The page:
Lindsey Graham, the owner of a Salem beauty salon who gained notoriety in the early days of the COVID-19 lockdown as a symbol of defiance against the governor's stay-home orders, filed a $100,000 civil rights complaint against Gov. Kate Brown and various officials at the state's Department of Human Services Child Welfare Division in Marion County Circuit Court on Dec. 18.
Such lawsuits against stay-home orders have become emblematic of the pandemic era in Oregon, providing conservative residents statewide with a legal framework by which they can challenge what they believe to be governmental overreach. The suits have typically failed.
But Graham's complaint is unique in one sense: It accuses the state of fabricating a child welfare complaint against her in response to her open defiance of the governor's executive order that shut down beauty salons in the spring.
"Each individual Defendant continued to scheme of harassment, intimidation, bullying and borderline extortion developed by Defendant State of Oregon and perpetuated by Defendant Kate Brown," the complaint says, "who viewed Graham's attempts to provide for her family as 'unfortunate' and 'irresponsible.'"
Her lawsuit was first reported by WW's news partner KATU-TV.
Inspired by the Reopen Oregon rally at the Capitol on May 2, the lawsuit says, Graham announced via Facebook on May 3 her intention to reopen Glamour Salon, which she did May 5. The day prior, the complaint says, a state agency contacted her.
"On May 4th, 2020," the complaint says, "Graham received the first of what would be many communications from various state of Oregon agencies who were attempting to bully, intimidate, frighten and terrorize Graham into not 're-opening.'"
The first contact came from Oregon Occupational Safety and Health, the complaint says, which allegedly threatened Graham with a $70,000 fine. OSHA did fine Graham subsequently, for a smaller sum of $14,000 around May 15. The second state contact, the complaint alleges, was a May 6 letter from the Health Licensing Office threatening to revoke Graham's individual and facilities licenses and potentially level criminal penalties.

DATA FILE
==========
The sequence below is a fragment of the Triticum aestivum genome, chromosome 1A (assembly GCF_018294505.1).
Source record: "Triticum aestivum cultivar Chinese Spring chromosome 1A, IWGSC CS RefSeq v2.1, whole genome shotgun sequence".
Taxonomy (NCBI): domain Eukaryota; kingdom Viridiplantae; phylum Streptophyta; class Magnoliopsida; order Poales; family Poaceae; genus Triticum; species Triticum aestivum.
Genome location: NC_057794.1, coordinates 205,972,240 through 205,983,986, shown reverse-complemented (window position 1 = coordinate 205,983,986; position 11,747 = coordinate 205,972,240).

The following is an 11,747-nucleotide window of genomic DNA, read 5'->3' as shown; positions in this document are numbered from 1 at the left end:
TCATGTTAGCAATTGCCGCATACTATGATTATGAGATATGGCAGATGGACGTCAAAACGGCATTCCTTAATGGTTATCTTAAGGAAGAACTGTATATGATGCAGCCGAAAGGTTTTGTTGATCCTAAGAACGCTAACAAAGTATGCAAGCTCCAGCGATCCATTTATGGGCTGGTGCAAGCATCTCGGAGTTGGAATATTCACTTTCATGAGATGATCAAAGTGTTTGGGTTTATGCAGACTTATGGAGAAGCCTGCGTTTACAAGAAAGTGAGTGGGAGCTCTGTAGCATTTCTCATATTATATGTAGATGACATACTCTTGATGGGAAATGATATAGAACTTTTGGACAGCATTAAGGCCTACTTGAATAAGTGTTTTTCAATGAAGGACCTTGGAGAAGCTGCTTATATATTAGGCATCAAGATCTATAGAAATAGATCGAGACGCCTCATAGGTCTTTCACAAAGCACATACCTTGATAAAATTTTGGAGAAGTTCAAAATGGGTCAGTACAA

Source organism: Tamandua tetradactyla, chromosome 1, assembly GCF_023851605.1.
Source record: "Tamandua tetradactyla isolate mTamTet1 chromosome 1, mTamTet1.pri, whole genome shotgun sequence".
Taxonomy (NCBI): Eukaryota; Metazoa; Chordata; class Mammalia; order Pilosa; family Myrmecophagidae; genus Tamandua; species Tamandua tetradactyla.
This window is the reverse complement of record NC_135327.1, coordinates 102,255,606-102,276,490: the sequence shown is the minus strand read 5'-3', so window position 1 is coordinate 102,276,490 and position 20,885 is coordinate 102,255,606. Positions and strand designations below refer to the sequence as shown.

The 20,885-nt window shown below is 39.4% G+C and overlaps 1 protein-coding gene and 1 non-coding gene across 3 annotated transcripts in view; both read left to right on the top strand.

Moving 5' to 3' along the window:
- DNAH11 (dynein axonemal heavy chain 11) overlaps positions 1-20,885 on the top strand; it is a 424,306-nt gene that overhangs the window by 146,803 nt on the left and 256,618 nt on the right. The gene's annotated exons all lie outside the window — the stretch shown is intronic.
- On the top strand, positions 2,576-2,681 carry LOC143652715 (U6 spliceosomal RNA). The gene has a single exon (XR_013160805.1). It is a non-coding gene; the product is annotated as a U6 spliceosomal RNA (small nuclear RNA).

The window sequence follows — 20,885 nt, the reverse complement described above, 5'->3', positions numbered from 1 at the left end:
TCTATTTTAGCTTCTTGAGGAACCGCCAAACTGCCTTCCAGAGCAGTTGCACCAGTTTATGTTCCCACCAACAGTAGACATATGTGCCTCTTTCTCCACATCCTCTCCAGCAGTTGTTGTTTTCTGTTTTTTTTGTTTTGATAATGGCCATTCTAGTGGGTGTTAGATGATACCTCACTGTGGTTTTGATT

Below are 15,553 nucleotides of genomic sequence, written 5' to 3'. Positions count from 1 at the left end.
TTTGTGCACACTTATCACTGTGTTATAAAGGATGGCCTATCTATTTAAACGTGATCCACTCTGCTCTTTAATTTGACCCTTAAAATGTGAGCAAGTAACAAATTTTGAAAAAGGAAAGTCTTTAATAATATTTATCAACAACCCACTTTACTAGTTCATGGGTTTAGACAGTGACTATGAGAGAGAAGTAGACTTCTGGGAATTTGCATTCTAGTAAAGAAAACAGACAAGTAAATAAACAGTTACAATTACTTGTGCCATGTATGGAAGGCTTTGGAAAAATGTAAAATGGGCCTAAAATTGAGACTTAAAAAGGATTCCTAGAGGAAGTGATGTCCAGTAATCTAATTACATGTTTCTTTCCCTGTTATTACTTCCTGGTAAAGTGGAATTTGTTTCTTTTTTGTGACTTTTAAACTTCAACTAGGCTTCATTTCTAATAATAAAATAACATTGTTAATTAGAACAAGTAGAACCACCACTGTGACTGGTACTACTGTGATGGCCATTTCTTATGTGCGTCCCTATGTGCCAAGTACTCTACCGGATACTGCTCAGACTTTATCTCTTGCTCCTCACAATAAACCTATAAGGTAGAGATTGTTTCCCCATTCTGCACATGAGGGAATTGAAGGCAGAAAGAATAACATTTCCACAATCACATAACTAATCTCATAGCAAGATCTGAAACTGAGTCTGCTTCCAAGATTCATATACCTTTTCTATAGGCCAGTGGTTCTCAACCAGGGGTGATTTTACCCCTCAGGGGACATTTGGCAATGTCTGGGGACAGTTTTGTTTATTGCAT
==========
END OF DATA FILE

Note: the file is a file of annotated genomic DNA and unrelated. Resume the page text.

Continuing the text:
"Little did Graham know that the worst was yet to come," the complaint says.
On the morning of May 6, the lawsuit says, DHS's Child Welfare Division received an anonymous complaint about Graham and her three children.
"The 'alleged complaint' is a complete and total fabrication by Defendant Oregon Department of Human Services, Child Welfare Division to again target Graham and Glamour, this time by making the battle personal and doing the unthinkable—going after Graham's family," the lawsuit says.
The lawsuit further alleges that the complaint was based on "hearsay" and "rumors." Nevertheless, Graham alleges, it prompted DHS officials to interview Graham's family on May 11. The lawsuit says the case was closed because the claims were unsubstantiated.
"The severe emotional distress suffered by Graham is a reasonably foreseeable consequence of the outrageous conduct of the Defendants," the complaint says. "The individual Defendants, any one of them, could have stopped the persecution of Graham, but not a single person stepped in to do the right thing."
The Department of Human Services tells WW that, due to confidentiality laws, it cannot confirm whether an investigation occurred, and that the agency does not comment on pending litigation.
"I want to stress however, that not following Gov. Brown's Stay Home, Save Lives executive order or not following physical distancing guidelines would never be a reason to assign a [Child Protective Services] assessment," says Sunny Petit, a spokeswoman for DHS.
A spokeswoman for the governor declined to comment, citing pending litigation.
Graham is seeking $100,000. She accuses the defendants of violating her First and 14th amendment rights, intentional infliction of emotional distress and abuse of power and wrongful use of civil proceedings.